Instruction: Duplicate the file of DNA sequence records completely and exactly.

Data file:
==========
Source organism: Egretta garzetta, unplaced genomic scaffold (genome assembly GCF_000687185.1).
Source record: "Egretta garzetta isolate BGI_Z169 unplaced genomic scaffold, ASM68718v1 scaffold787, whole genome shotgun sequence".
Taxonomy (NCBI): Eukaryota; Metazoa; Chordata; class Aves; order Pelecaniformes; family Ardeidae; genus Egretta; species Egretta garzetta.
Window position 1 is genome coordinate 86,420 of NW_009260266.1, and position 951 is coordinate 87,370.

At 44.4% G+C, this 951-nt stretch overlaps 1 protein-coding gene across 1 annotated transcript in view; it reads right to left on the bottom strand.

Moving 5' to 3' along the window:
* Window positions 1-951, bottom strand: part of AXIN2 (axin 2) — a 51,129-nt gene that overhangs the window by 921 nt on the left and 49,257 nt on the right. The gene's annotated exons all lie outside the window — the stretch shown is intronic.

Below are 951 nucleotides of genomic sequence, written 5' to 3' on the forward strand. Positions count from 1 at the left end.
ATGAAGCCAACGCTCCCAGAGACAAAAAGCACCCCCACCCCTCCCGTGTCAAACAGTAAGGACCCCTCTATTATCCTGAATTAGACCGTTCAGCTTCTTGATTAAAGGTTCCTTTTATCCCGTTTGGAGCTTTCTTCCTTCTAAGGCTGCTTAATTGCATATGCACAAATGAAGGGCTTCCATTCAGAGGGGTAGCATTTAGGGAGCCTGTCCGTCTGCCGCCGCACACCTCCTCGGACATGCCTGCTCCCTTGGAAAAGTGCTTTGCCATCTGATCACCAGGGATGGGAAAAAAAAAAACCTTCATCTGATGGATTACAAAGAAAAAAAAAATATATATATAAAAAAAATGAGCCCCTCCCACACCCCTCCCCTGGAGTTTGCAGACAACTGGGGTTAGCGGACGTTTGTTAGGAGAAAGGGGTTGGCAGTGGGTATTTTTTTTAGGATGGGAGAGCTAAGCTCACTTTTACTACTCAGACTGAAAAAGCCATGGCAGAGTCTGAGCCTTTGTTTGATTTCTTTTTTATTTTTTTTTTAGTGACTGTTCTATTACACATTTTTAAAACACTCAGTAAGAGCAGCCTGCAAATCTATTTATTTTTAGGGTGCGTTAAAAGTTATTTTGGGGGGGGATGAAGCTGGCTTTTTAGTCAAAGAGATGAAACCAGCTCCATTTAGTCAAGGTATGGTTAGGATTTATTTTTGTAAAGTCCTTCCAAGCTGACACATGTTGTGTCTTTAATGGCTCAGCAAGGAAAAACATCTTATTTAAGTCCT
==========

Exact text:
Source organism: Egretta garzetta, unplaced genomic scaffold (genome assembly GCF_000687185.1).
Source record: "Egretta garzetta isolate BGI_Z169 unplaced genomic scaffold, ASM68718v1 scaffold787, whole genome shotgun sequence".
Taxonomy (NCBI): Eukaryota; Metazoa; Chordata; class Aves; order Pelecaniformes; family Ardeidae; genus Egretta; species Egretta garzetta.
Window position 1 is genome coordinate 86,420 of NW_009260266.1, and position 951 is coordinate 87,370.

At 44.4% G+C, this 951-nt stretch overlaps 1 protein-coding gene across 1 annotated transcript in view; it reads right to left on the bottom strand.

Moving 5' to 3' along the window:
* Window positions 1-951, bottom strand: part of AXIN2 (axin 2) — a 51,129-nt gene that overhangs the window by 921 nt on the left and 49,257 nt on the right. The gene's annotated exons all lie outside the window — the stretch shown is intronic.

Below are 951 nucleotides of genomic sequence, written 5' to 3' on the forward strand. Positions count from 1 at the left end.
ATGAAGCCAACGCTCCCAGAGACAAAAAGCACCCCCACCCCTCCCGTGTCAAACAGTAAGGACCCCTCTATTATCCTGAATTAGACCGTTCAGCTTCTTGATTAAAGGTTCCTTTTATCCCGTTTGGAGCTTTCTTCCTTCTAAGGCTGCTTAATTGCATATGCACAAATGAAGGGCTTCCATTCAGAGGGGTAGCATTTAGGGAGCCTGTCCGTCTGCCGCCGCACACCTCCTCGGACATGCCTGCTCCCTTGGAAAAGTGCTTTGCCATCTGATCACCAGGGATGGGAAAAAAAAAAACCTTCATCTGATGGATTACAAAGAAAAAAAAAATATATATATAAAAAAAATGAGCCCCTCCCACACCCCTCCCCTGGAGTTTGCAGACAACTGGGGTTAGCGGACGTTTGTTAGGAGAAAGGGGTTGGCAGTGGGTATTTTTTTTAGGATGGGAGAGCTAAGCTCACTTTTACTACTCAGACTGAAAAAGCCATGGCAGAGTCTGAGCCTTTGTTTGATTTCTTTTTTATTTTTTTTTTAGTGACTGTTCTATTACACATTTTTAAAACACTCAGTAAGAGCAGCCTGCAAATCTATTTATTTTTAGGGTGCGTTAAAAGTTATTTTGGGGGGGGATGAAGCTGGCTTTTTAGTCAAAGAGATGAAACCAGCTCCATTTAGTCAAGGTATGGTTAGGATTTATTTTTGTAAAGTCCTTCCAAGCTGACACATGTTGTGTCTTTAATGGCTCAGCAAGGAAAAACATCTTATTTAAGTCCT